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10 March 2023

Recommended Innovation Articles (and Commentary) 16: ‘Fighting Artificial Intelligence Battles’- Latest Australian Defence Force Thinking

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Original post can be found here: https://benzweibelson.medium.com/recommended-innovation-articles-and-commentary-16-fighting-artificial-intelligence-battles-1d8e7c88d6e

Today’s article is a bit on the long side (a 100 page monograph), but worth printing and reading at your leisure. The good news is that there is NO PAYWALL and you can download it right here:

https://defence.gov.au/ADC/Publications/Joint_Studies4.asp

The author, Dr. Peter Layton, is a friend and outstanding military academic from “down under”, and produced this monograph for the ADF. This white paper is titled “Fighting Artificial Intelligence Battles: Operational Concepts for Future AI-Enabled Wars”- and is Joint Studies Paper Series №4 for the Australian Department of Defence, publishing in 2021. So, this is quite recent and most applicable to contemporary AI, human-machine teaming, and related discussions across the international defense enterprise.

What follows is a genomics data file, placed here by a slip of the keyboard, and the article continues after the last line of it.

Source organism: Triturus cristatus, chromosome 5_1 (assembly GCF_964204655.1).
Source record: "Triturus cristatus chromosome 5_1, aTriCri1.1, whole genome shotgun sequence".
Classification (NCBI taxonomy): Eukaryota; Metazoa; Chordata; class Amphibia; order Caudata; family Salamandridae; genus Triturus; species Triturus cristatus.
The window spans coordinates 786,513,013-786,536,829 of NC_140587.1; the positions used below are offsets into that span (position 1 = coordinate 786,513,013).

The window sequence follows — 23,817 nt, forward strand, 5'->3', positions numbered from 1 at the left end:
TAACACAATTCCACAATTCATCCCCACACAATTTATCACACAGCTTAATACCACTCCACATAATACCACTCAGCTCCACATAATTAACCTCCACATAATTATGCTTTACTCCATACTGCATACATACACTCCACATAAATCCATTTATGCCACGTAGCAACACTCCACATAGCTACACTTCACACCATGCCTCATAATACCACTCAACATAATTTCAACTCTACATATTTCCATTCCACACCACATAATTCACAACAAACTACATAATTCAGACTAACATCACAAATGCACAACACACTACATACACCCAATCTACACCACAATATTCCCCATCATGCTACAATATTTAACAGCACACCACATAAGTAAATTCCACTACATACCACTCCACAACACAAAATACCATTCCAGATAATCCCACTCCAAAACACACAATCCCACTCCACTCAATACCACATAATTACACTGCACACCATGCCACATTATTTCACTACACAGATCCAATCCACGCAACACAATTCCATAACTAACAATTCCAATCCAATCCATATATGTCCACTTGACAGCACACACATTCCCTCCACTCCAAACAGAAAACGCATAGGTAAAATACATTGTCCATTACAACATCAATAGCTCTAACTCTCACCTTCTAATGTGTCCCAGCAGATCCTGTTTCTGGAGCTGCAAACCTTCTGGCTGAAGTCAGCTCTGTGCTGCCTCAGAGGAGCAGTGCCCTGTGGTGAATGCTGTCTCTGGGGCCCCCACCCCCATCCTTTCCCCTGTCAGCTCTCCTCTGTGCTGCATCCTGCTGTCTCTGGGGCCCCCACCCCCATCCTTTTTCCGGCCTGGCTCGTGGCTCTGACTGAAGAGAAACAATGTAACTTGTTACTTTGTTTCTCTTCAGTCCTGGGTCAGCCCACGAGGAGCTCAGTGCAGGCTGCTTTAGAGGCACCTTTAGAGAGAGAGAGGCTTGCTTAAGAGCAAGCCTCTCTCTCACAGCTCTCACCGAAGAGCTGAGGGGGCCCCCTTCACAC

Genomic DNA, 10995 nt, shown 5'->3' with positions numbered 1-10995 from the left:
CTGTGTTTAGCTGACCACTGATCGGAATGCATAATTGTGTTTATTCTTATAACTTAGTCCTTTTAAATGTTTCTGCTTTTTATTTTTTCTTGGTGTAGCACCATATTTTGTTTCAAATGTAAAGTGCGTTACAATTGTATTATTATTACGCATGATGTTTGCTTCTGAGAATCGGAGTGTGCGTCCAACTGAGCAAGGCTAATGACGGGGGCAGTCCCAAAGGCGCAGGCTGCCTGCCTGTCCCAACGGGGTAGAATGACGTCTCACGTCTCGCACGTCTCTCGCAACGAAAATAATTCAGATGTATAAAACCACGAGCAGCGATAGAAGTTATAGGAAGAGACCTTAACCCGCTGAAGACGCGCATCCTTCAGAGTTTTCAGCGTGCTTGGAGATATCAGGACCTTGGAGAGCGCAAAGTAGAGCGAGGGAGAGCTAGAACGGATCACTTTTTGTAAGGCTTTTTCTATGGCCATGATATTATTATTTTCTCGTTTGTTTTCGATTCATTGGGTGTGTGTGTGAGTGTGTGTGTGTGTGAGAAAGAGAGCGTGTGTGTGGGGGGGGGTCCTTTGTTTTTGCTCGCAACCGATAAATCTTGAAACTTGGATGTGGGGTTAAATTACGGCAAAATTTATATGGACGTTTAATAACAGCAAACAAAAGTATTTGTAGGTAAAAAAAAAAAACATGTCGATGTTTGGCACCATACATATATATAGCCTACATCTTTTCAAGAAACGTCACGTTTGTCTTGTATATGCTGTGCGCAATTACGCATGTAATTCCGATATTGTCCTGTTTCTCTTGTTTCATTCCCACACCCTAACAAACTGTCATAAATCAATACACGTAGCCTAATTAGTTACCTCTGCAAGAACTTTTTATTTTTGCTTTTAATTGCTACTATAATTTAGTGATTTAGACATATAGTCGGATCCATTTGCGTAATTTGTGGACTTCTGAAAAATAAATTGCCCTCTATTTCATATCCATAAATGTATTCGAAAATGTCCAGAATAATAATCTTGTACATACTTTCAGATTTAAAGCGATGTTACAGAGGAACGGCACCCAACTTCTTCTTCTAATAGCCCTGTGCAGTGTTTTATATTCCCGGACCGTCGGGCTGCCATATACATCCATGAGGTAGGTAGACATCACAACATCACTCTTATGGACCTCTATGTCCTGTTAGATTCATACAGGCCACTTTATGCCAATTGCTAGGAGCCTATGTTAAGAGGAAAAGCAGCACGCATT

This monograph walks readers through the contemporary AI debate in future warfare, with a nice introduction on what AI is, how it features “humans in the loop, on the loop, or outside the loop”, and then frames the AI endeavors of serious adversaries such as China (p. 27). Layton goes into remarkable detail on AI and sea-based warfare concepts (p.40–41), and chapter 4 goes onto AI for land warfare concepts (p.53 onward). Chapter 5 gives the AI treatment to Air (p. 67 onward), with a short conclusion on pp. 83–86.

It is a worthy document for those interested in AI, human-machine teaming, and considerations across the primary terrestrial domains on warfare and AI. Layton’s treatment of each terrestrial domain is valuable to land forces, naval, and air forces; and the ever-popular Joint and Coalition variations therein.

Where this leaves us hanging is space… which is not anything lacking from the author’s intent- just that the space domain is so new and AI advancing so rapidly that we ought to now start the necessary considerations for how space, cyberspace, and space-terrestrial domains (air, land, sea) coupled with policy, economics, information and society will play in this dynamic, ill-structured future. Note that Dr. Layton does discuss some high altitude and space topics within the air treatment of chapter 5.

But don’t worry, as I know of several new publication developments that I am involved with or supporting where AI will be examined further with how it enables the space domain, and also cyberspace, special operations, and several other emerging concerns.

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